KAI FACT magazine
FACT  No.02

KAI was created in a town
where sword smiths gathered.

KAI emerged from a town renowned for its sword smiths – Seki City. A decree abolishing the carrying of swords facilitated KAI’s rise as a global cutlery manufacturer. The bountiful forests and sources of fresh water found in and around Seki made the city the perfect base for sword smiths. During the Meiji period, samurai were banned from carrying swords. Because of this ban, sword smiths were forced to turn their sword making prowess from swords to cutlery. It was under these circumstances that the older brother of Saijiro Endo, KAI's first president, opened a factory to produce folding knives. After graduating from elementary school, Saijiro began working in the factory. During his eight years as an apprentice he learned how to manufacture knives and got married. He opened his own small factory in 1908 when he was 20 years old. It wasn’t easy. Only a few workers worked in his factory. He worked under the dim light of oil lamps and slept only three or four hours a day. His wife worried about his health. Saijiro never once felt sorry for himself. He was happy when he made enough money to buy a small gift for his mother. Soon, World War I started and knife sales soared. After the war, however, Japan was hit by a recession. Saijiro, nevertheless, continued his research and product development. His time and effort were rewarded when he created the innovative 'No.510' folding knife. The simple black model was so profitable that Saijiro’s competitors began imitating it. Even after gaining recognition for being the No.1 knife producer in Japan, he continued to innovate. KAI’s popular 'Seki Magoroku' series is named after a legendary sword smith. Saijiro, himself, came up with the name. When the Meiji government banned swords in favor of modernization, the samurai were forced to disband. Nevertheless, the spirit of sword making was passed down to future generations as evidenced by Saijiro’s commitment to producing quality knives.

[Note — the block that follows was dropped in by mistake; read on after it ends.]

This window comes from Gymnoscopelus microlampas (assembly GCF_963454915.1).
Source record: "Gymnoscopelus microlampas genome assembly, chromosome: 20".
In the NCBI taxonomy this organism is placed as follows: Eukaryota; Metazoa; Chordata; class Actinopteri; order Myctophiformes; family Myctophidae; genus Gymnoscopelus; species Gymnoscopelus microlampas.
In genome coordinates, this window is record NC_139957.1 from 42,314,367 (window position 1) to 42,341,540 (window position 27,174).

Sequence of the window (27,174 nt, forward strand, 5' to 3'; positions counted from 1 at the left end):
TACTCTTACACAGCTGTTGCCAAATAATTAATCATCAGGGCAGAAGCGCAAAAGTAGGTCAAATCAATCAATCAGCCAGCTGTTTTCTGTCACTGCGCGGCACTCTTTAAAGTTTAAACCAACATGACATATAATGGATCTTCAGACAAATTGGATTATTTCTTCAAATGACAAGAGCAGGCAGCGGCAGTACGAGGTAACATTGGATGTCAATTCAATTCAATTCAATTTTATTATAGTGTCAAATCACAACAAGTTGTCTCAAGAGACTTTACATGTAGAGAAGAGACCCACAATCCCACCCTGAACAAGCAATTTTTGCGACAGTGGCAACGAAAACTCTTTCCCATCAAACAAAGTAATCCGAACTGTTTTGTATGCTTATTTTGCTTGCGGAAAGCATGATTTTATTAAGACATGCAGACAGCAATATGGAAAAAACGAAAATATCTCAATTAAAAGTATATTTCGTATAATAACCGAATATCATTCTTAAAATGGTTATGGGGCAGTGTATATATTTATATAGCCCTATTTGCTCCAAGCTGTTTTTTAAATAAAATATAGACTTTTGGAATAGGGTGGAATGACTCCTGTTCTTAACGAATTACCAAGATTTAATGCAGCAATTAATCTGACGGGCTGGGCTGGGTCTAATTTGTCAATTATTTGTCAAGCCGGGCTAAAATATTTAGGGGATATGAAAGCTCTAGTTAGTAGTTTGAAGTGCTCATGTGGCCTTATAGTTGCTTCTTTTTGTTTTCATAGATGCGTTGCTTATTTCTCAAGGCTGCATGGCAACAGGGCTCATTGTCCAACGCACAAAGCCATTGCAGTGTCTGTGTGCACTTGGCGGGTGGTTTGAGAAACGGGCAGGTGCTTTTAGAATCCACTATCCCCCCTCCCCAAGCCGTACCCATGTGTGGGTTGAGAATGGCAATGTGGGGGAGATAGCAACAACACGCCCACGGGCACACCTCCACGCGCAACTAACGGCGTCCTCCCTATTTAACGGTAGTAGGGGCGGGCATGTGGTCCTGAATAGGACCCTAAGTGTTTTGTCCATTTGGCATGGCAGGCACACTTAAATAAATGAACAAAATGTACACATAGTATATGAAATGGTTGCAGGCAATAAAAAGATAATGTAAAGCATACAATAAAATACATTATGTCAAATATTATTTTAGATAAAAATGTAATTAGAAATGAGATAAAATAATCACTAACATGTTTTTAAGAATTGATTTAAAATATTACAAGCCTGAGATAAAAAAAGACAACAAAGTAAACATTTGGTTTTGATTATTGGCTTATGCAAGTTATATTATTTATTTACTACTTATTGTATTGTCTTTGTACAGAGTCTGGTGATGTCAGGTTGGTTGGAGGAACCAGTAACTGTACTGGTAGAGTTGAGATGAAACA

• Share
  • twitter
  • facebook
  • printerest